Death entry for Matthew Harrison September 1884
St Patrick's Roman Catholic Church Parish Records

Could this Matthew Harrison have been an uncle of the Matthew Harrison who died in 1887, and a younger brother to William Harrison (1773-1836).  The existing Catholic Records from the Roman Catholic Chapel in Egton Bridge only begin in 1813 so there is a possibility that this Matthew Harrison could be a brother of William Harrison.   Or could he have been from one of the other related Harrison families from Egton Township, North Yorkshire and area?  A check of the local census returns for Egton and area does not find a Matthew Harrison born in the late 1700s in any of the census returns from 1841-1881.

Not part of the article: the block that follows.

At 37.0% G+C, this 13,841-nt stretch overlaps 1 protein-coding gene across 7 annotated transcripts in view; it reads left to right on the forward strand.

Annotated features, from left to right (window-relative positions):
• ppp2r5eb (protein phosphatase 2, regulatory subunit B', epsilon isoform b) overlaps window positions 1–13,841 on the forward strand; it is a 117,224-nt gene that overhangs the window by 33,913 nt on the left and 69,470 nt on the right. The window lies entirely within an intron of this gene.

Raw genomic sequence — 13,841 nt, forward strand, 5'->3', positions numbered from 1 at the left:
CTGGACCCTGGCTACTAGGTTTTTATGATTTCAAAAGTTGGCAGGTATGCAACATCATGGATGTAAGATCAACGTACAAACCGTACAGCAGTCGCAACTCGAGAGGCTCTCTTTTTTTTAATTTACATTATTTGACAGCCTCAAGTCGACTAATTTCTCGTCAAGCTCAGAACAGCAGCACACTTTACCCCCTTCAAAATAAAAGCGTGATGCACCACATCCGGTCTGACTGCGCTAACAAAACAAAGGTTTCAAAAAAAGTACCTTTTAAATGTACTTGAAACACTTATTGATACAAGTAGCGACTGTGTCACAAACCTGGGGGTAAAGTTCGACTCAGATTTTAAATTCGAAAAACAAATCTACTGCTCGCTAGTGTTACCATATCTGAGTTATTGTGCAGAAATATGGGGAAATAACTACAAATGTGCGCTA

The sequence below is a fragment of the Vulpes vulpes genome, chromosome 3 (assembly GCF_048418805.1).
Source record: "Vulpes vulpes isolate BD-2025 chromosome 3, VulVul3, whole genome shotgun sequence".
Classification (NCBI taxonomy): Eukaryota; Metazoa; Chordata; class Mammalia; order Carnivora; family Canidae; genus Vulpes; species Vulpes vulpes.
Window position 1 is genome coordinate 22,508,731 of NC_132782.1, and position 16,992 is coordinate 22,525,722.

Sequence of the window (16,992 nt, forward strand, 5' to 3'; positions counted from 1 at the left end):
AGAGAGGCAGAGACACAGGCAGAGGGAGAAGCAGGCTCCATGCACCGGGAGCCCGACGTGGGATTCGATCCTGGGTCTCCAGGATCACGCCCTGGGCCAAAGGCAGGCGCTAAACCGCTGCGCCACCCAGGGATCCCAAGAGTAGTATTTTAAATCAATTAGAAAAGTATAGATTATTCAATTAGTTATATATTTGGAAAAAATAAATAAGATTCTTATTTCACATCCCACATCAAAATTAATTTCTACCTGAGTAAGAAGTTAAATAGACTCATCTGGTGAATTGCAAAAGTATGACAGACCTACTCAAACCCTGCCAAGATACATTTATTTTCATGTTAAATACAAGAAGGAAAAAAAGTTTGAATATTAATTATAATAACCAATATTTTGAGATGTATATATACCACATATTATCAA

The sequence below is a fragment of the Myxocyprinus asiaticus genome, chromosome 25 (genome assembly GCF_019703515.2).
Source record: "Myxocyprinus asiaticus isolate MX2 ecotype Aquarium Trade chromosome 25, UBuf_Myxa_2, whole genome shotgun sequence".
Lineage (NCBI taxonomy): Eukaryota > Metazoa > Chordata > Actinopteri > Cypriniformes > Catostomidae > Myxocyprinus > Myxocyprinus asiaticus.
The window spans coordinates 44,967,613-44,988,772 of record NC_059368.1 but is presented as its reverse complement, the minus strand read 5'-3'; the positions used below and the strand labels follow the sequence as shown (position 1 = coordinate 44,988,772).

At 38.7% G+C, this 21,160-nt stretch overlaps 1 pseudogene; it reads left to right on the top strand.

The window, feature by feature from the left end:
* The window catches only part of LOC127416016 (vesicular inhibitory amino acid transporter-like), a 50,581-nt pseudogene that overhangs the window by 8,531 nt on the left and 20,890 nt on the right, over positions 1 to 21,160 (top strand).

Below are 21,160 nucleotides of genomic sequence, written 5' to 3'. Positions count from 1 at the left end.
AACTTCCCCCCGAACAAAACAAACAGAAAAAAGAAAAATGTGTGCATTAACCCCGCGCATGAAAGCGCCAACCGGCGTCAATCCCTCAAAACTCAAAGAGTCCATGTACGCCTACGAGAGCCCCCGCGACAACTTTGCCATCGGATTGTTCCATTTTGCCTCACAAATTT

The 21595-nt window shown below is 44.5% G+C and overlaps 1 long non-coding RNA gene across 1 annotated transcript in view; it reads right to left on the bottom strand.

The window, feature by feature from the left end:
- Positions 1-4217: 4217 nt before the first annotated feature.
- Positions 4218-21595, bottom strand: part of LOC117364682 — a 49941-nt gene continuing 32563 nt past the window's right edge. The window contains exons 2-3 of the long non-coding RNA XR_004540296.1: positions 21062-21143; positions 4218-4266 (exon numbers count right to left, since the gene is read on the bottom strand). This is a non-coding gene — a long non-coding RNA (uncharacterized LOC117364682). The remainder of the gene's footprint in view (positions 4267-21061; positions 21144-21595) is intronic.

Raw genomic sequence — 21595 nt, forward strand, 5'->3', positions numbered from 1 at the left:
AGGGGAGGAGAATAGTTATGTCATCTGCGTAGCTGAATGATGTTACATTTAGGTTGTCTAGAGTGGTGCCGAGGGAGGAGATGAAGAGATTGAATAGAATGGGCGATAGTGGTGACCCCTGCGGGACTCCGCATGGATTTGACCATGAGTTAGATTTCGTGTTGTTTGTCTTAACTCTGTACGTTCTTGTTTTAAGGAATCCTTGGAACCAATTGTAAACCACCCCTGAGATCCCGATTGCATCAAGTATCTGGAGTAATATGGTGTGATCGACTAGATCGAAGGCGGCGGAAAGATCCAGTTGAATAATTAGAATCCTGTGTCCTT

One of the obvious answers would be to check the tombstones in St. Patrick's Roman Catholic Cemetery for any other details. Unfortunately the cemetery was essentially cleared (vandalized in my opinion) in the late 1960s by the parish priest and while some of the early tombstones were placed in a cairn on the site (including many of my family), many of the later ones were simply moved to the bottom of the hill and covered in soil where they remain today.

Does the answer to this mystery lie buried beneath the ground on a tombstone?

Any help solving this mystery would be greatly appreciated.  You can contact me at kikoamoki [at] yahoo [dot] ca.